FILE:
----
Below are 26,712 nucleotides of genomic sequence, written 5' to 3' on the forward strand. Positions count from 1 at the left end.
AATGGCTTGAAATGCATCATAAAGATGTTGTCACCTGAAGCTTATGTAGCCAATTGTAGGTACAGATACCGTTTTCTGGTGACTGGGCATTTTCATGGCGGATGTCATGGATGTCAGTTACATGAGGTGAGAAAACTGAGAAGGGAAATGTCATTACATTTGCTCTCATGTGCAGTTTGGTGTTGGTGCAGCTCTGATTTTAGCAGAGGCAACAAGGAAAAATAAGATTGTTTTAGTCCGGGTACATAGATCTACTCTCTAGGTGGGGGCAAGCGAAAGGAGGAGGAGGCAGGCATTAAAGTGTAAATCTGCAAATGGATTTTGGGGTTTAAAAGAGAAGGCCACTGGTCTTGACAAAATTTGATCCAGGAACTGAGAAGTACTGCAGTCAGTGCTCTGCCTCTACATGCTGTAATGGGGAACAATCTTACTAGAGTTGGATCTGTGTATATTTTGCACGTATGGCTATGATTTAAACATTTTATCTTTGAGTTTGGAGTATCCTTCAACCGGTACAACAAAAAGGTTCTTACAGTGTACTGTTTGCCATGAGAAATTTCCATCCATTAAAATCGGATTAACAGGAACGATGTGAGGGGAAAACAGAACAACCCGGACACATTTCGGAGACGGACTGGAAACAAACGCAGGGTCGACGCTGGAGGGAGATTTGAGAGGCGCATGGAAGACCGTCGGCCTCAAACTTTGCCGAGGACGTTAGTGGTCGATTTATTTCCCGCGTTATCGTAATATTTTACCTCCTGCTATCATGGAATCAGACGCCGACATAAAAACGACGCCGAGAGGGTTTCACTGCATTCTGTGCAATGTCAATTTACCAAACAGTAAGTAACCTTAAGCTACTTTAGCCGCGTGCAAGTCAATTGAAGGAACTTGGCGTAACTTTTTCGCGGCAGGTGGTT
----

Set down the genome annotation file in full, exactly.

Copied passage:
Below are 26,712 nucleotides of genomic sequence, written 5' to 3' on the forward strand. Positions count from 1 at the left end.
AATGGCTTGAAATGCATCATAAAGATGTTGTCACCTGAAGCTTATGTAGCCAATTGTAGGTACAGATACCGTTTTCTGGTGACTGGGCATTTTCATGGCGGATGTCATGGATGTCAGTTACATGAGGTGAGAAAACTGAGAAGGGAAATGTCATTACATTTGCTCTCATGTGCAGTTTGGTGTTGGTGCAGCTCTGATTTTAGCAGAGGCAACAAGGAAAAATAAGATTGTTTTAGTCCGGGTACATAGATCTACTCTCTAGGTGGGGGCAAGCGAAAGGAGGAGGAGGCAGGCATTAAAGTGTAAATCTGCAAATGGATTTTGGGGTTTAAAAGAGAAGGCCACTGGTCTTGACAAAATTTGATCCAGGAACTGAGAAGTACTGCAGTCAGTGCTCTGCCTCTACATGCTGTAATGGGGAACAATCTTACTAGAGTTGGATCTGTGTATATTTTGCACGTATGGCTATGATTTAAACATTTTATCTTTGAGTTTGGAGTATCCTTCAACCGGTACAACAAAAAGGTTCTTACAGTGTACTGTTTGCCATGAGAAATTTCCATCCATTAAAATCGGATTAACAGGAACGATGTGAGGGGAAAACAGAACAACCCGGACACATTTCGGAGACGGACTGGAAACAAACGCAGGGTCGACGCTGGAGGGAGATTTGAGAGGCGCATGGAAGACCGTCGGCCTCAAACTTTGCCGAGGACGTTAGTGGTCGATTTATTTCCCGCGTTATCGTAATATTTTACCTCCTGCTATCATGGAATCAGACGCCGACATAAAAACGACGCCGAGAGGGTTTCACTGCATTCTGTGCAATGTCAATTTACCAAACAGTAAGTAACCTTAAGCTACTTTAGCCGCGTGCAAGTCAATTGAAGGAACTTGGCGTAACTTTTTCGCGGCAGGTGGTT